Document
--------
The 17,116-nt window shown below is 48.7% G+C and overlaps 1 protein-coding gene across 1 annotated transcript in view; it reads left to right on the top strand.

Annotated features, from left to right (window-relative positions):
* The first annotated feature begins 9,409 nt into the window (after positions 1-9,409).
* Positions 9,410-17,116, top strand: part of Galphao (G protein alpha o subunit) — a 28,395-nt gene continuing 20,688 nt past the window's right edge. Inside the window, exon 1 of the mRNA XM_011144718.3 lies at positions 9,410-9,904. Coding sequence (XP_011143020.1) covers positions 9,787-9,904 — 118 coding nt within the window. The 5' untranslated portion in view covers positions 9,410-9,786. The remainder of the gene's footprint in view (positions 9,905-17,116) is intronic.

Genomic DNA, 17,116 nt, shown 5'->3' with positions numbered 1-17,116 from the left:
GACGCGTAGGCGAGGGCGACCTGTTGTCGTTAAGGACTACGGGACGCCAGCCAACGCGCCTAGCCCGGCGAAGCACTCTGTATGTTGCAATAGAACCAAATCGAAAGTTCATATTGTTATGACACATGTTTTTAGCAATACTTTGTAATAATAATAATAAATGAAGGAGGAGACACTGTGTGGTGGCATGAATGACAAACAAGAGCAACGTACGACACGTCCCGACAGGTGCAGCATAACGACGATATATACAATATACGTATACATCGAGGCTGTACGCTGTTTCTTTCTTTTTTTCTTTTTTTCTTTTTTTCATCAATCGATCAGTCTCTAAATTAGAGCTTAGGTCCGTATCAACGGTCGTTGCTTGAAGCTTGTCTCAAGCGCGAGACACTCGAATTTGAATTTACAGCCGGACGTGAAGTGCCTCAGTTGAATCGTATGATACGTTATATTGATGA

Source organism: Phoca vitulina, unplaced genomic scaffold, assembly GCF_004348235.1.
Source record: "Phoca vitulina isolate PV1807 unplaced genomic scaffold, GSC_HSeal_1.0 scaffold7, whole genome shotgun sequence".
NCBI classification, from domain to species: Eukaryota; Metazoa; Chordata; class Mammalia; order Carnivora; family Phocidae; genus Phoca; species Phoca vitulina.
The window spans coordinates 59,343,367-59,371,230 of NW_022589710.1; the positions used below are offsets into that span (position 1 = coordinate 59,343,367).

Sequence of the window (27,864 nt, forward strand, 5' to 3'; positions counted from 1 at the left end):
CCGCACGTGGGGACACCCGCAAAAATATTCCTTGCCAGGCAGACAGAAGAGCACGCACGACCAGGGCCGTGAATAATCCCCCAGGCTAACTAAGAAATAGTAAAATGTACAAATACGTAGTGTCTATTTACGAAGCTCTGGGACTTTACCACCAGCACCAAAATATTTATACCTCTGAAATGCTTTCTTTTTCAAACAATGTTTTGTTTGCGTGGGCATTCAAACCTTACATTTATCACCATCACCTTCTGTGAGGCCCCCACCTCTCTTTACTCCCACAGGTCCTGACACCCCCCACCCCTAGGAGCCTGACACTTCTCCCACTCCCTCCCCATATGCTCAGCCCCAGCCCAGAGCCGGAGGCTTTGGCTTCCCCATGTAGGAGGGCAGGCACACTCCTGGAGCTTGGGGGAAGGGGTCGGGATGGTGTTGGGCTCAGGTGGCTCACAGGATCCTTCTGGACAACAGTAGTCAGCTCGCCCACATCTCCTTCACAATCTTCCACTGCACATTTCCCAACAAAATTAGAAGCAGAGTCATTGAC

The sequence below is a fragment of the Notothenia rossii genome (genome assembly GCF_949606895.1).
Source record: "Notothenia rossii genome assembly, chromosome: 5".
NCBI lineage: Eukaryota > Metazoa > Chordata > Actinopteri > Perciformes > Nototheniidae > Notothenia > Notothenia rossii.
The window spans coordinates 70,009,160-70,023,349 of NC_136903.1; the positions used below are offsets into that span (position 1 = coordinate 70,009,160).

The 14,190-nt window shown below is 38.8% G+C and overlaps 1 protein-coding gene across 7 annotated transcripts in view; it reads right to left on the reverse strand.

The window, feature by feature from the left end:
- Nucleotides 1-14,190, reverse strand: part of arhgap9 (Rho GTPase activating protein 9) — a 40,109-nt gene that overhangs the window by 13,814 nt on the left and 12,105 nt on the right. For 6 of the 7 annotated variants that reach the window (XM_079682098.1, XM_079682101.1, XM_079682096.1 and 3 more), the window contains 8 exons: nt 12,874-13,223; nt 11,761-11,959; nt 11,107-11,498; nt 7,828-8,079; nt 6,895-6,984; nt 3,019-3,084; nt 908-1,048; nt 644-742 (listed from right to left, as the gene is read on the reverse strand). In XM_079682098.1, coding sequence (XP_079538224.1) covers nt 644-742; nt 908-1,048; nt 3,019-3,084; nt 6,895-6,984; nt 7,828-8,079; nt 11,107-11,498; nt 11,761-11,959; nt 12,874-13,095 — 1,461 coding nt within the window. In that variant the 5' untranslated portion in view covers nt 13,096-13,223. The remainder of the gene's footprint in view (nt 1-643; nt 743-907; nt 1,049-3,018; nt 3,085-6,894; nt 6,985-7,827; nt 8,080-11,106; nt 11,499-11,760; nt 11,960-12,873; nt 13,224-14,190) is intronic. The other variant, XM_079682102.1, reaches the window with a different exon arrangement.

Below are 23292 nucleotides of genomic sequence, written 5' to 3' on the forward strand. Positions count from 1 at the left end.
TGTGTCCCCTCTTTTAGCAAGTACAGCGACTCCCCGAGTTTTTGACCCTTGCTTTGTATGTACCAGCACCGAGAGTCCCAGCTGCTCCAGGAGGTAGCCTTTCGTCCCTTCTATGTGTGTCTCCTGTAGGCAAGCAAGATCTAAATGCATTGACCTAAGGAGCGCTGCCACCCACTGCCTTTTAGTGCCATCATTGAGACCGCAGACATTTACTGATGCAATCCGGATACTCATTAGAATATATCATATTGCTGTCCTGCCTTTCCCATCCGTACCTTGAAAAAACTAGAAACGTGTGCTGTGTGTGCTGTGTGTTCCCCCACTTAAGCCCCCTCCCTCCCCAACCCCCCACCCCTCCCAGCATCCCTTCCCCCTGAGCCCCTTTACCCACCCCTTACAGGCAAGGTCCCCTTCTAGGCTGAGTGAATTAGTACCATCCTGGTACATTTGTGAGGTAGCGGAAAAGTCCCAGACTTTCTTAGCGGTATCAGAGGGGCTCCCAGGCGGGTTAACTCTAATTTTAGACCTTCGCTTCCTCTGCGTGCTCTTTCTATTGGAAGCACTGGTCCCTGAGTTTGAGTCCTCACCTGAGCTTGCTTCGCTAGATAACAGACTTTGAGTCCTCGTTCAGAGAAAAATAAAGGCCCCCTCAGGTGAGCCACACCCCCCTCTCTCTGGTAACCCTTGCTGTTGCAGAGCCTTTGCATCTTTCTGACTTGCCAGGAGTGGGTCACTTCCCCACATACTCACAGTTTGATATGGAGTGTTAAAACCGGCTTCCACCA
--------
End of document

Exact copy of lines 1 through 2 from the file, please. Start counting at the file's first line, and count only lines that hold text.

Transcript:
The 17,116-nt window shown below is 48.7% G+C and overlaps 1 protein-coding gene across 1 annotated transcript in view; it reads left to right on the top strand.

Annotated features, from left to right (window-relative positions):